2. For the Eifel kart track, or any other kart track for that matter, acceleration is king. As a matter of fact, you’ll probably want the tach needle to bounce a bit more than on any other type of circuit. The single straight is very short and the corners come fast and furious from start to finish. Adjust your final drive ratio accordingly.

3. Sarthe is an anomaly, isn’t it? Far fewer corners than the ‘Ring but a straight that seems to go on and on. You’ll want to tune for top speed to stay competitive here. Sarthe is a long course with sweeping corners and one low speed chicane and only one 90 degree turn but four, long high-speed straights. Tune for the straights, bounce the needle at the end and you’ll probably place first.

The biggest tip I can give is to tune for the straights and get to know each track. As soon as you head into a race, the longest straight number is right in front of you. Why is it there? To give you a chance to tune for that track, that’s why.

If you’re super keen on keeping your win percentage up, make good use of the practice area. You can adjust settings and check times there without affecting your win percentage. Ultimately, nothing else matters but lap speed, right? Top speed, 0-60, late braking, early braking, all of this is irrelevant if your time is 1/100th of a second less than the winner. I’ll discuss some other variables and track tunings in a future article.

By Waddy2001


Legal-ish Side Swiping for Faster Laps

April 5th, 2013

Legal-ish Side Swiping for Faster Laps

There are already some threads on concerning faster lap times but I haven’t seen this technique described, so far anyway.  This trick should give you the edge in close races, especially when rabbits are involved. (Rabbits, in case you don’t know, are the two or three ridiculously fast AI cars in certain seasonal events.) Some of you will undoubtedly groan and say, “Nothing new here” but you might not go as far as timing things the way I do.

I’ll use the reverse London course for the description. Just about every corner on that course allows you to swipe the car just ahead of you to get a cornering advantage. Take the first left-hander, for example. You’re not moving too fast yet and you’re braking and steering hard left at the same time. Don’t worry too much about braking, concentrate on getting to the inside of the car ahead of you.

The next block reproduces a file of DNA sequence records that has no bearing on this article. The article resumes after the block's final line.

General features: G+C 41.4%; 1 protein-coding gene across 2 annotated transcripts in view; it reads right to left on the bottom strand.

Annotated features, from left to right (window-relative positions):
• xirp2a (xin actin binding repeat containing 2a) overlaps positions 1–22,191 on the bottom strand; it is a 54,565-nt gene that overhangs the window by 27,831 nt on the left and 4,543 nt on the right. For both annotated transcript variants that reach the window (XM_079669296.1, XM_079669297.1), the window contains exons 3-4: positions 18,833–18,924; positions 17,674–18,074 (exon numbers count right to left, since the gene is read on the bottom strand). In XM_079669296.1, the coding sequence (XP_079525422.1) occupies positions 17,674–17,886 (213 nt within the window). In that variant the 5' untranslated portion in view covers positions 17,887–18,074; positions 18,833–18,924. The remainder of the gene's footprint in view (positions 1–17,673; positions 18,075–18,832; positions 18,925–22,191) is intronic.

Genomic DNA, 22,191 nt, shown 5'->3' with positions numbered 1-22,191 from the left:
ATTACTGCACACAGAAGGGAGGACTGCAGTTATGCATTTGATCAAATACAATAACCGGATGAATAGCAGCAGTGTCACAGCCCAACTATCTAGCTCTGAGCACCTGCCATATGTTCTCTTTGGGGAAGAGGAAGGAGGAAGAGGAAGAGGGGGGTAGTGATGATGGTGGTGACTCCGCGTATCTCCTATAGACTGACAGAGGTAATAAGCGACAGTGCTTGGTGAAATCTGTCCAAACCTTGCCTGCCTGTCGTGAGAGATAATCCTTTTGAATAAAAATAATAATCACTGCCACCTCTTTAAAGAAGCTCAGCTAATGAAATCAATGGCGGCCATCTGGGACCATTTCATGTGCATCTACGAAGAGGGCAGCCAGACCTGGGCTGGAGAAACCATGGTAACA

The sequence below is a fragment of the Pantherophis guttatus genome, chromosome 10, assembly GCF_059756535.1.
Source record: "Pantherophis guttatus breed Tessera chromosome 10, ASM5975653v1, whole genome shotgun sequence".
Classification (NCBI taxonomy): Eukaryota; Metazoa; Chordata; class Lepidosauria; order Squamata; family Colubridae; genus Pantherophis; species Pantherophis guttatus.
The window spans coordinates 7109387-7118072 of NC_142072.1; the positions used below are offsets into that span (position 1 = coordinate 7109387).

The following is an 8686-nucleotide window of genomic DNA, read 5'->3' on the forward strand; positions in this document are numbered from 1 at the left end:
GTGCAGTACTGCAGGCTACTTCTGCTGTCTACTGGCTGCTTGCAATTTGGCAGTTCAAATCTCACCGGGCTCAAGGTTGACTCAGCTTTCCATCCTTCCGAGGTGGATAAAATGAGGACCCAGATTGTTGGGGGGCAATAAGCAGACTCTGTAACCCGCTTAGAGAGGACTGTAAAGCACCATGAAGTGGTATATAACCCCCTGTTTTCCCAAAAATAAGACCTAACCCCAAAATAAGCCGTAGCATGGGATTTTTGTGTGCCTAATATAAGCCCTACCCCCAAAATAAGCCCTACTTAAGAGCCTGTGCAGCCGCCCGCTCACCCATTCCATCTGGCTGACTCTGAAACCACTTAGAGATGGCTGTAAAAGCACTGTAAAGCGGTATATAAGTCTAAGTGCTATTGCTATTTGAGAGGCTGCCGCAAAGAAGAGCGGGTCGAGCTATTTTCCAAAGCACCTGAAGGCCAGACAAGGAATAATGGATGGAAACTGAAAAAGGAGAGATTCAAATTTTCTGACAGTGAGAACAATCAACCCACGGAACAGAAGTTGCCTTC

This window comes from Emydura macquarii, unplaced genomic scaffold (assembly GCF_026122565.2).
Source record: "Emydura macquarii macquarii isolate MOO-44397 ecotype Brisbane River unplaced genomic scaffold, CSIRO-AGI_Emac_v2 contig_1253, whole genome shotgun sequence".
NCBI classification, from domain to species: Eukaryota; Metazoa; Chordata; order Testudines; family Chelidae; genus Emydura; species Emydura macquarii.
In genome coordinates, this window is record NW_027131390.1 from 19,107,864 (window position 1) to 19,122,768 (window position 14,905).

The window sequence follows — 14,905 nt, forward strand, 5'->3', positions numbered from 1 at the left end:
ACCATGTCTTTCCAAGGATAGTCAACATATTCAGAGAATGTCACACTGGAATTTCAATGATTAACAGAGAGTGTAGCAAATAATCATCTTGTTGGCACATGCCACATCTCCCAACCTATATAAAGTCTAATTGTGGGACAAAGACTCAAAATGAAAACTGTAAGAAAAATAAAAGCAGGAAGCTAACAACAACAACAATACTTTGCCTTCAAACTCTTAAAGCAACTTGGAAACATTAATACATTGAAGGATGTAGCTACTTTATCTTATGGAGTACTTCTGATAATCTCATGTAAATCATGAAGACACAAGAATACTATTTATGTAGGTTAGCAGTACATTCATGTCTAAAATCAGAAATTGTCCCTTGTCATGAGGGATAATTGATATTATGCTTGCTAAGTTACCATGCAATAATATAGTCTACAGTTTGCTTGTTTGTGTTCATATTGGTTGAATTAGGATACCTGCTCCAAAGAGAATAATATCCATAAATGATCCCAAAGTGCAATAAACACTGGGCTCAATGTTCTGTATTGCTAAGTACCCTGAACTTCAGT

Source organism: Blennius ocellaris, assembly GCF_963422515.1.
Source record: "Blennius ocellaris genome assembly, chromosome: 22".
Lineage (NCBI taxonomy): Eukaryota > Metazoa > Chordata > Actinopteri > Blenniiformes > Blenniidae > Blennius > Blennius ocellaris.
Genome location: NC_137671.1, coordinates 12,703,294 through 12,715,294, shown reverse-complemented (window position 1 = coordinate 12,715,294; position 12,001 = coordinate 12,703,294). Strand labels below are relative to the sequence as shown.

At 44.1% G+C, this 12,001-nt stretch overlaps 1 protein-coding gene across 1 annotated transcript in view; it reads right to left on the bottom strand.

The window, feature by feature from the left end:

If your gears are set up correctly, you should be able to get pretty close to the number 11 car right at that corner. Brake late, cut inside and use his car as leverage around the corner. If you do it right, you just have to keep your foot down while he slides into the barrier and you’re past. His car is moving unlike the concrete barriers so you slip past easily. If you took the corner at the same speed but without the other car there, you’d be scraping the concrete instead.

This works for the slow corners but it works even better later on, through the three higher-speed esses, inside left on the first two and then outside right on the last one. If you time it correctly, even to the point of laying off the gas for a fraction of a second to get your position, you can take these corners much faster by using the other car as a wedge or lever.

The final corner on the reverse London course is perfect for what is often the final push to the finish line. In the Miata seasonal of a few months ago, swiping the leader on that corner was the only way I could have won. First, I took him out of contention and, second, I didn’t have to slow down nearly as much once I was beside him. (Since the ‘update’, I haven’t been able to even come close in that particular seasonal, swiping or not.)

The city courses and the short kart tracks seem specifically designed for this but every track has sections where it works perfectly.  Even on the ‘Ring, the Carousel is set up for some nice bumping/swiping, even the right-hander just before it. The problem with long tracks is the timing but I’ve used it repeatedly since GT4 on every course I can think of. Eifel Kart lap times can be reduced a fair bit with timely swipe cornering. Just make sure you’re on the correct side of the car you’re trying to overtake since the AI uses the swipe just as effectively as anyone else. Good luck!

By Waddy2001


The 1st Time Trial Series Competition – Win Great Prizes!

February 17th, 2012
GT5 TimeTrials Competition!

GT5 TimeTrials Competition!

We’re excited to announce the launch of a great new competition with a chance to win some great prizes! Just play the TimeTrials in GT5 and you can win!
For more information or to join up and win, click here: GT5 TimeTrials Competition



Awesome teaser for the new GT5Cheats Competition!

November 5th, 2011

Check out this awesome teaser for the new GT5Cheats Competition!


The GT5Cheats Forum: Faster Than Ever

July 1st, 2011

Our forum here was recently upgraded to a state-of-the-art model with a bigger engine, grippier tires, loads of cool new features and a slick new look.

All usernames and passwords were transferred over for you, so you should be able to login just as before. If you had a custom avatar, that’s still available too.

Drive on in and have a look: The GT5 Cheats Forum